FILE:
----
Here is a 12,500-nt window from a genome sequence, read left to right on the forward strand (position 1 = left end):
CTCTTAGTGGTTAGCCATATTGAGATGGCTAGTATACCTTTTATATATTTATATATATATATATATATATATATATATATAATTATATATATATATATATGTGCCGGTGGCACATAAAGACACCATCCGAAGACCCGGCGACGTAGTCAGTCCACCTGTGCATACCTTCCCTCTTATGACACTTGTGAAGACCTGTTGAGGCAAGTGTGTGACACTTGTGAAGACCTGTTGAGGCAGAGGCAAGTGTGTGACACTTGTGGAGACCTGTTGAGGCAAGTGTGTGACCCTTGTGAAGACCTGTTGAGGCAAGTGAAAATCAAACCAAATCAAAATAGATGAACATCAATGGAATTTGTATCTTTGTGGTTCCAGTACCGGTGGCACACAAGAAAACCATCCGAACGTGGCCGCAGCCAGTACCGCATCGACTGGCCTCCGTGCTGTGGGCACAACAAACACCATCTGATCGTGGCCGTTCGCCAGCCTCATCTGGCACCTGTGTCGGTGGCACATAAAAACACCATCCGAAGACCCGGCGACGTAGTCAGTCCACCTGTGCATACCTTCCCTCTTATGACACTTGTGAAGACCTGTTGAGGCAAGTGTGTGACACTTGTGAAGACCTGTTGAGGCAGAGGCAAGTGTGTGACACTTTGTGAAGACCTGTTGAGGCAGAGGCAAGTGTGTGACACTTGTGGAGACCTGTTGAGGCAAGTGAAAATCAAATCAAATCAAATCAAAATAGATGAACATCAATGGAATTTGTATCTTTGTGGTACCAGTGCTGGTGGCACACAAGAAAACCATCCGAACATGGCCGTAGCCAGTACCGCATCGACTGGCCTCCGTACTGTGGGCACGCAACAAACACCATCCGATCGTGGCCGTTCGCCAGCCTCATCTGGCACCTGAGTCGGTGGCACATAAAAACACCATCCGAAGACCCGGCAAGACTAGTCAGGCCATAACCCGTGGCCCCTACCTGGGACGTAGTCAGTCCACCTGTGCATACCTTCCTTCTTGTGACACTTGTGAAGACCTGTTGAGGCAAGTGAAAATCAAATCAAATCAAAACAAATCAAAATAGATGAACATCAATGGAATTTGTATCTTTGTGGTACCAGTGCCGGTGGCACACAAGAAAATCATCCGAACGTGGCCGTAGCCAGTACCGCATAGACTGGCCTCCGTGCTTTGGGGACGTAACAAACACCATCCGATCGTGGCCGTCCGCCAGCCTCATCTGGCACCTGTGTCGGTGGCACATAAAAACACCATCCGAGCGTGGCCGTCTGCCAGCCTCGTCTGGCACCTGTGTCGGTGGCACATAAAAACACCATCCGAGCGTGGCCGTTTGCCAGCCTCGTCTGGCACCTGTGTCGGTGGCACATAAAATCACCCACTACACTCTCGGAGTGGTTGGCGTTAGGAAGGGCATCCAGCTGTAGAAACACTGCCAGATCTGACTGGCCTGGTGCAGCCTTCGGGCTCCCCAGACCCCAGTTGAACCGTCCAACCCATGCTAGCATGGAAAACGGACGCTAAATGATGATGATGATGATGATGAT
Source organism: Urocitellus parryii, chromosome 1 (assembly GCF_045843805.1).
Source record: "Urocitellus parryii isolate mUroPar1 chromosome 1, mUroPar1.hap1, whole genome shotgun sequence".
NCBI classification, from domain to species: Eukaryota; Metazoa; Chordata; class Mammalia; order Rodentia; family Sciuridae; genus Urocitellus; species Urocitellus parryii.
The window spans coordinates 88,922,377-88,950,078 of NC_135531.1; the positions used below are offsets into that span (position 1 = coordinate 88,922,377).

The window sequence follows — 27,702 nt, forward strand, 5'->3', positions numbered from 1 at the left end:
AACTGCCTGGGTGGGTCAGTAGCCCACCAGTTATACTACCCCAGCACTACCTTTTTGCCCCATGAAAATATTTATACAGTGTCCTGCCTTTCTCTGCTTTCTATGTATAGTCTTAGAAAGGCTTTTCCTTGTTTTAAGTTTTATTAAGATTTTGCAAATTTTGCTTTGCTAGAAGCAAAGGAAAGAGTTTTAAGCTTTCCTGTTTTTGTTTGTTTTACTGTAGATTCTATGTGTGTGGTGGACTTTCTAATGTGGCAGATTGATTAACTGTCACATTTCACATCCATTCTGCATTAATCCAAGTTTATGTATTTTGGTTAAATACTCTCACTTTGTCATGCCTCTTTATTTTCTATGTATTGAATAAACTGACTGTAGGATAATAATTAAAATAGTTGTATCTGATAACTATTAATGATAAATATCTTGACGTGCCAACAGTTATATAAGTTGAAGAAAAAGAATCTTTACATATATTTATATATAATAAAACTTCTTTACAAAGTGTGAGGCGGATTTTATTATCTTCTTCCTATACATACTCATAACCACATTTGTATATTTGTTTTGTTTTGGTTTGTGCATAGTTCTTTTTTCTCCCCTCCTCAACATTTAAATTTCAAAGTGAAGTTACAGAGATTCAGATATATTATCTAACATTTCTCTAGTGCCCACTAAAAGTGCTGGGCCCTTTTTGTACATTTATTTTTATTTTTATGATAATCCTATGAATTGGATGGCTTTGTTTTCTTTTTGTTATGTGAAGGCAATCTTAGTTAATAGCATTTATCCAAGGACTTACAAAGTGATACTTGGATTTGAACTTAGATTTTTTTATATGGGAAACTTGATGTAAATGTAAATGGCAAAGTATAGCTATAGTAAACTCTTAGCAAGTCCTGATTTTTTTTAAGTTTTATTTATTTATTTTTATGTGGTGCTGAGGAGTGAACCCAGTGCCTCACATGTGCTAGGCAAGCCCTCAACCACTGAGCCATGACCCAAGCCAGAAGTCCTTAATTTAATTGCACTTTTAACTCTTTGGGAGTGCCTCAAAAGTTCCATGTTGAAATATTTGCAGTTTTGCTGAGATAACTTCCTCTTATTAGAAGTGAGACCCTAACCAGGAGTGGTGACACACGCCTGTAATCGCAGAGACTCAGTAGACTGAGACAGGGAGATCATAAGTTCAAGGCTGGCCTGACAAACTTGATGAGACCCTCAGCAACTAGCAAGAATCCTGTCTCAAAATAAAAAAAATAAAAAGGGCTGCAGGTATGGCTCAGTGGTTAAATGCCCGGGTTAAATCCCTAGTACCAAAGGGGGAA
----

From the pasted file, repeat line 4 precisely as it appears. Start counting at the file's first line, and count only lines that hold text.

Source record: "Urocitellus parryii isolate mUroPar1 chromosome 1, mUroPar1.hap1, whole genome shotgun sequence".